In the foothills north of Boulder, Colorado, the first cloud seeding project of the rapidly growing Rocky Mountain Front Range urban corridor north and south of Denver is underway. This winter, two ground-based generators have been pumping silver iodide into the air for the St. Vrain and Left Hand Water Conservancy District.
Each is a two-wheeled trailer containing a tank of silver iodide released by a roaring, propane-fueled flame atop a metal mast. There's a communications antenna for signals to turn the generator on and off, depending on conditions.
The right conditions — wet weather headed upslope, from the east — have occurred a couple of times a month, said Scott Griebling, a water resources engineer with the district.
Lately in the Rockies, the problem isn't too little snow. Amid a wet spring, some cloud seeding generators have been shut down due to fears the heavy snowfall already is enough to cause flooding.
Among those idled are generators in southern Wyoming's Sierra Madre Range, where snowpack is rivaling the deepest on record, said Jonathan Bowler with the Savery-Little Snake River Water Conservancy District that monitors runoff.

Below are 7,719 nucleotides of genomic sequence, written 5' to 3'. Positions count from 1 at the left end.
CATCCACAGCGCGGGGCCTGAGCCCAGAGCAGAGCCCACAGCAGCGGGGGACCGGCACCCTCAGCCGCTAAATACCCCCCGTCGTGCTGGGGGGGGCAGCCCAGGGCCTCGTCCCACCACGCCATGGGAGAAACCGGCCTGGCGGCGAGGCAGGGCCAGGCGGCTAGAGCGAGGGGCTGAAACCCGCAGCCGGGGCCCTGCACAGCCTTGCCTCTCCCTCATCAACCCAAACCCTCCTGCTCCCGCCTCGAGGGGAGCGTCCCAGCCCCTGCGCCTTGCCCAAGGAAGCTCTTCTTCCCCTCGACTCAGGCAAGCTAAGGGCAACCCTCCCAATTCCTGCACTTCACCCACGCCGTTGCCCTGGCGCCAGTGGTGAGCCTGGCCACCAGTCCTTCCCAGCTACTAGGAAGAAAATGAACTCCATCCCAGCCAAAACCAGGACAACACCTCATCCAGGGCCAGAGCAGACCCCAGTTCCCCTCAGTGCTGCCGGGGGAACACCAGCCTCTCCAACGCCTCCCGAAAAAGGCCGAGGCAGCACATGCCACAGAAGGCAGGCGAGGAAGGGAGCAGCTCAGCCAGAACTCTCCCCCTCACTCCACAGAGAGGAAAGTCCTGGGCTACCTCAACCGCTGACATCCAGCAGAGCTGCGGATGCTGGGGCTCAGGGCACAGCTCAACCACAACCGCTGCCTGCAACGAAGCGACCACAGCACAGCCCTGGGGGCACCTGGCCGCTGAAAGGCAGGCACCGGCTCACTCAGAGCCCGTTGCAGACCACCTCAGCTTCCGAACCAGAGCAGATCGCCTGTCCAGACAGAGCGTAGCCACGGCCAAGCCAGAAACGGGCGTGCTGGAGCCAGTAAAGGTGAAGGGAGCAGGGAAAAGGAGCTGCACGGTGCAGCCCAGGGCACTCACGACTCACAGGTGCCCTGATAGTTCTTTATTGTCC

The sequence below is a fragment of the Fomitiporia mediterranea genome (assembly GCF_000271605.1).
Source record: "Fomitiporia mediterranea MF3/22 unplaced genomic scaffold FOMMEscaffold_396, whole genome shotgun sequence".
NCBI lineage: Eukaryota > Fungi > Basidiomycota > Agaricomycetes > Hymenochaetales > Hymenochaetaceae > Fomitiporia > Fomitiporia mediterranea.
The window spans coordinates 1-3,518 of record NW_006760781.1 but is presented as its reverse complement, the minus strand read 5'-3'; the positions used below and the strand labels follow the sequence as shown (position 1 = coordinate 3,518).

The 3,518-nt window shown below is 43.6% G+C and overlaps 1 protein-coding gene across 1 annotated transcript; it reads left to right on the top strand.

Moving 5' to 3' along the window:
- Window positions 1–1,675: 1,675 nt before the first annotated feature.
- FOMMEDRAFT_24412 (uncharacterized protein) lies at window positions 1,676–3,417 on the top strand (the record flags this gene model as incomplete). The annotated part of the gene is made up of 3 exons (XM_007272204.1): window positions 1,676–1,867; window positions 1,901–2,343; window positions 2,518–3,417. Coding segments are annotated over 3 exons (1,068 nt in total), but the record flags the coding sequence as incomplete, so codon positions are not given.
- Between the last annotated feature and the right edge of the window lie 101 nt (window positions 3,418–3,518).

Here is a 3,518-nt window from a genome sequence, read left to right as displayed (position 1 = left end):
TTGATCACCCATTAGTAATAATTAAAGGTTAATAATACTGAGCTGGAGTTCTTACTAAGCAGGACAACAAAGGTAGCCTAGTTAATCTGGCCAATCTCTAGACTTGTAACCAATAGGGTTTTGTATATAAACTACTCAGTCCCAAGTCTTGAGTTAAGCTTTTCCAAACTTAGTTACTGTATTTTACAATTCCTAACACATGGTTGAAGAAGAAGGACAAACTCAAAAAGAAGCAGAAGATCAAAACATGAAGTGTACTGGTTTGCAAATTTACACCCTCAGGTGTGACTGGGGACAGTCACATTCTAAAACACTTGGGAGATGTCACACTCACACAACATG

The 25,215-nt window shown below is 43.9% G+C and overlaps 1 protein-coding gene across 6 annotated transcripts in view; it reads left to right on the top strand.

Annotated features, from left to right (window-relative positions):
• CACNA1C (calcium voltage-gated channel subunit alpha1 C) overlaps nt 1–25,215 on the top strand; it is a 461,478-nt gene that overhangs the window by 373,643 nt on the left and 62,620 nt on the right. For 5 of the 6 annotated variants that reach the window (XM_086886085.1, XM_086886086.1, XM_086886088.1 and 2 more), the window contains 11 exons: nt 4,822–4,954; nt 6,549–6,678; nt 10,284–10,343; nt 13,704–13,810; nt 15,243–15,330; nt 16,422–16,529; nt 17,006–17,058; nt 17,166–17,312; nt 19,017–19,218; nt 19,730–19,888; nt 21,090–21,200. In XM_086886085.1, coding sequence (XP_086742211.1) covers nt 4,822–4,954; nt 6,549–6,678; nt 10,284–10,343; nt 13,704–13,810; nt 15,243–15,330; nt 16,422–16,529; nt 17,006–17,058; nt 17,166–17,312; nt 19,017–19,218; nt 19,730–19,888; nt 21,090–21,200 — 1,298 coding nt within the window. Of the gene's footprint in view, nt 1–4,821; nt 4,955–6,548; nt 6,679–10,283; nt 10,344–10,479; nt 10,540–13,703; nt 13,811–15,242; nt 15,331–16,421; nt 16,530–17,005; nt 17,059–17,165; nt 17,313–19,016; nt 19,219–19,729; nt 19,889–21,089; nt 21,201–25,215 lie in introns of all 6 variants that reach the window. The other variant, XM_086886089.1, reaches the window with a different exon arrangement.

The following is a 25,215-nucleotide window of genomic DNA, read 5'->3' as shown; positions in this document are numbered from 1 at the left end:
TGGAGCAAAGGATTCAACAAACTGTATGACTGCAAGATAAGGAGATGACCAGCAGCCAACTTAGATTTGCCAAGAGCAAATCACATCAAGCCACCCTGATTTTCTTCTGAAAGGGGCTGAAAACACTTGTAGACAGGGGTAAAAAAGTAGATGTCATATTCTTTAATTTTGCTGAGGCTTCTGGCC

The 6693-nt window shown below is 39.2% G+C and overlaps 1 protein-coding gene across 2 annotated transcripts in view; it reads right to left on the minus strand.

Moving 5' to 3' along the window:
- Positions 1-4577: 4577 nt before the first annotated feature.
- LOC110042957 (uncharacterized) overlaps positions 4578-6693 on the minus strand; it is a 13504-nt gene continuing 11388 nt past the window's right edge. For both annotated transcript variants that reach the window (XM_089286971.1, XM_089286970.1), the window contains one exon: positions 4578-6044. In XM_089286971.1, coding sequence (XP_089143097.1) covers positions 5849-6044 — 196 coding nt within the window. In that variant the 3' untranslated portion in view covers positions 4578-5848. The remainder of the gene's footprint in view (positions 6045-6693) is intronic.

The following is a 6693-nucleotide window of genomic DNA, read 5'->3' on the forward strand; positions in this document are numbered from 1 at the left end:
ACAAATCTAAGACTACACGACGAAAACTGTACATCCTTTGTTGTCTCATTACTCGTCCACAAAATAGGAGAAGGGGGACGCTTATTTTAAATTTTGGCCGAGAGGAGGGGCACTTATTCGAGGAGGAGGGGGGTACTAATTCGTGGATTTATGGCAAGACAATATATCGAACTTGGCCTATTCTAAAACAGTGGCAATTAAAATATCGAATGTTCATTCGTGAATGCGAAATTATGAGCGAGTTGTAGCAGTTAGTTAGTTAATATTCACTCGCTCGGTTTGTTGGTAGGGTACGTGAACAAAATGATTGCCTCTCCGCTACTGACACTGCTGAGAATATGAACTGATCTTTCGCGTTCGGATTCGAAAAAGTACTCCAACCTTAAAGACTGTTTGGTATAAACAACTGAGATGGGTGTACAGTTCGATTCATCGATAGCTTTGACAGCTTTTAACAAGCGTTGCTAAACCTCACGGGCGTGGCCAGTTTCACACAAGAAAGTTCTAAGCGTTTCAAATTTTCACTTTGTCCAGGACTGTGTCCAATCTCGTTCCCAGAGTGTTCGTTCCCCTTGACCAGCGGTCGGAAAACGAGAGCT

“You kind of live and die by the moisture here," Bowler said. "Too dry is one extreme and too wet is another. But kind of regardless of what it’s going to give you, you just kind of have to make do.”
For the Wyoming Water Development Commission in charge of the state's cloud seeding program, the long-term averages are what's important, Chairman Ron Kailey Jr. said. “You have to take in the good years, the bad years and everything in between to determine how successful the program is,” said Kailey.
Spring into action
North American Weather Consultants has been cloud seeding for over 40 years. Cammans, who has a background in physics, chemistry and computer software, bought the company four years ago.
After expanding locations, including the Colorado Front Range for the Boulder-area pilot program, North American Weather Consultants now has about 250 ground-based sites and two planes in use across the Western U.S. Cammans now has about 20 employees including meteorologists and his brothers.
“Once seedable conditions do occur, then we spring into operation,” he said. “We've got a pilot that will go up and fly if conditions are favorable for aerial seeding. We've got remotely operated equipment that meteorologists can operate from their home offices.”
Many of the company's ground-based generators are turned on and off manually by about 150 paid contractors, some on their own land.
Cammans often reserves those toughest jobs for his brothers Parker and Carver, who drive trucks with knobby, 35-inch (1-meter) tires suited for snow and mud.
"They get to do some of our most exciting and more precarious work," he said.
This story was written by Mead Gruver and Brittany Peterson of the Associated Press